In 13 of the 19 months that freshman Rep. Ronald K. Machtley (R-R.I.) has been in Congress, the first-term member sent postcards at taxpayer expense to constituents announcing his appearances at town meetings in his district.

During the same period, Machtley also mailed a questionnaire and five newsletters to his constituents, including two four-page newsletters that had one page specially tailored to certain towns or areas.

Freshman legislators traditionally have been considered to be among the heaviest users of "franked" mail since it provides a way to keep their names before voters, especially in election years. An informal review of mass-mailed newsletters and meeting notices filed by 11 freshmen Republican and Democratic House members over the last two years seems to support that perception.

The filings at the House Commission on Congressional Mailing Standards showed that in the 19 months since the 11 members took office, the majority sent four or more newsletters and six town meeting notices, though a few sent eight or more meeting notices.

At a cost of about 13 cents per piece of bulk mail, each mass-mailed town meeting notice or newsletter to 225,000 households in an average congressional district would cost the taxpayers $29,250. Members this year have been limited to three mass-mailed newsletters, but there is no limit on the number of town meeting notices, which cost the same to deliver.

The informal review of the House files also showed that the newsletters for the most part were primarily promotion pieces for the members and a means to encourage constituents to use their services in dealing with the federal government. Some members have even turned the town meeting announcements into artful advertisements for themselves.

Rep. Peter Hoagland (D-Neb.) early this year had his pictures on both sides of one of the seven town hall meeting notices he sent constituents during the 19-month period. Last February, on one side of a notice was his usual photo, on the other side a picture of the lawmaker as he "listens to a constituent on the drug problem," according to the caption.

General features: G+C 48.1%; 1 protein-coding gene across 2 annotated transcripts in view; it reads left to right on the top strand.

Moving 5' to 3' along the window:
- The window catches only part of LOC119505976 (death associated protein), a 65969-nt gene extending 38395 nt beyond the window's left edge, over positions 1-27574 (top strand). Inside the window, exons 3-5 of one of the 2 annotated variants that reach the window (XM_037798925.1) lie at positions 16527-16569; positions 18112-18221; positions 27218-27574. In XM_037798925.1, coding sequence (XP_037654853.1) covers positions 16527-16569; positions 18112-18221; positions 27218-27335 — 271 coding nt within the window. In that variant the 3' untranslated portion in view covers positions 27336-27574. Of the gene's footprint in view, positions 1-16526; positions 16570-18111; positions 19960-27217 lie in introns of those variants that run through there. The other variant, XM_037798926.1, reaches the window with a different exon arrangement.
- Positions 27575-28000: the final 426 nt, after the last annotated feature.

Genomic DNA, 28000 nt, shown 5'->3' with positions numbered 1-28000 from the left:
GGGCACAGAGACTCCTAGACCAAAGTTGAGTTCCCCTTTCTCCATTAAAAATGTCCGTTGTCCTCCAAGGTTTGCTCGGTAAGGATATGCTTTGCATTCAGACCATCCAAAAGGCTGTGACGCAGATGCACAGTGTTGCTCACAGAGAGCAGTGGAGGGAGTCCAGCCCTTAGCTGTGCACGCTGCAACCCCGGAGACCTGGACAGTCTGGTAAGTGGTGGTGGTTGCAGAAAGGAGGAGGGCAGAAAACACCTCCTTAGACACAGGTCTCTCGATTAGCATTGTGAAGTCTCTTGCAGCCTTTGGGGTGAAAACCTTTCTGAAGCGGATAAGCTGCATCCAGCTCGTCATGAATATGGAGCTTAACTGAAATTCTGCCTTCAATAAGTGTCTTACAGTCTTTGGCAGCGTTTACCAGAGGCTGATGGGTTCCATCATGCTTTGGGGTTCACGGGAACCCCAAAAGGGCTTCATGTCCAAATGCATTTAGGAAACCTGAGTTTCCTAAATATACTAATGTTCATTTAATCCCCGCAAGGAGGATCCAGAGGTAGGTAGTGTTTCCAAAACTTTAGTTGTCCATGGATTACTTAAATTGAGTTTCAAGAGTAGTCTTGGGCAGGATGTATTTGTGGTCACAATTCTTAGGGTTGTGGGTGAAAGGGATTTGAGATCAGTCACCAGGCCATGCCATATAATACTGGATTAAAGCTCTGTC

Hoagland's four newsletters during the 19 months also featured tabloid-like front pages. "What the U.S. Congress Is Doing About Franklin Credit Union," reads the headline over a full-page photo of a tombstone with Franklin Credit chiseled on it. Inside was a photo of Hoagland during a House Banking subcommittee session and a dramatic two-page report on the meeting.

Rep. Nita M. Lowey (D-N.Y.) sent out five meeting notices in her first year and used two of them to promote attendence at an Oct. 16, 1989, hearing of a House Maritime subcommittee in her district on a local Coast Guard facility. The night before the hearing she held a public forum on the issue.

Like other members, Lowey often pictured herself on almost every page of her newsletters and repeatedly referred to her activities or accomplishments.

Eight times, as specifically permitted in House regulations, she referred to herself on the first page of a 1989 newsletter on drugs. "I have been in the forefront . . . . I personally provided drug czar {William} Bennett . . . . I am writing to ask for your help . . . . I met with drug czar Bennett . . . . I spoke . . . . I provided drug czar Bennett . . . . I announced strong support . . . . I co-sponsored . . . . "

Rep. Tom Campbell (R-Calif.) developed town meetings into forums with guest experts on issues as varied as international investment, women in the 1990s, the drug crisis and the California earthquake. Overall, Campbell mailed out notices for 15 of them over the 19-month period. Several were giant-sized postcards and carried descriptions of Campbell's view of the issue.

The freshmen emphasized in their newsletters the services they could provide constituents.

Campbell's included a list to clipped and saved. On the list was:

"Locate late or missing Social Security checks. Cutting red tape in immigration. Problems regarding veterans hospitals. Unraveling regulations involving small businesses. Problems with the IRS {Internal Revenue Service}. Fighting job or housing discrimination."

Rep. Ben Jones (D-Ga.) put his service list in more folksy tones. He wanted his four full-time case workers called if an application for passports was two months late or if a constituent wanted calendars, agriculture yearbooks, a tour package to help plan a visit to Washington or, "for a fee," a flag that had been flown over the Capitol.

Other freshman in the informal survey were Reps. John J. Duncan Jr. (R-Tenn.), Melton D. Hancock (R-Mo.), Chuck Douglas (R-N.H.), Dana Rohrabacher (R-Calif.), Clifford B. Stearns (R-Fla.), and Mike Parker (D-Miss.)

Under its rules, the House does not require members to disclose publicly how much they have mailed and the cost to the taxpayer. The only public filing is copies of materials that are mass-mailed to 500 or more persons.

Rep. Vic Fazio (D-Calif.), chairman of the House Appropriations subcommittee on the legislative branch, is trying to work out changes in the House franking system to include disclosure reports and a limit on mailing costs.

The proposed limit, according to House sources, would be about $177,000 per year per member, the equivalent of three first-class or six third-class mailings to each household. That would come to $77 million per year for the House, equal to the record spent by the House for mail in the 1988 election year.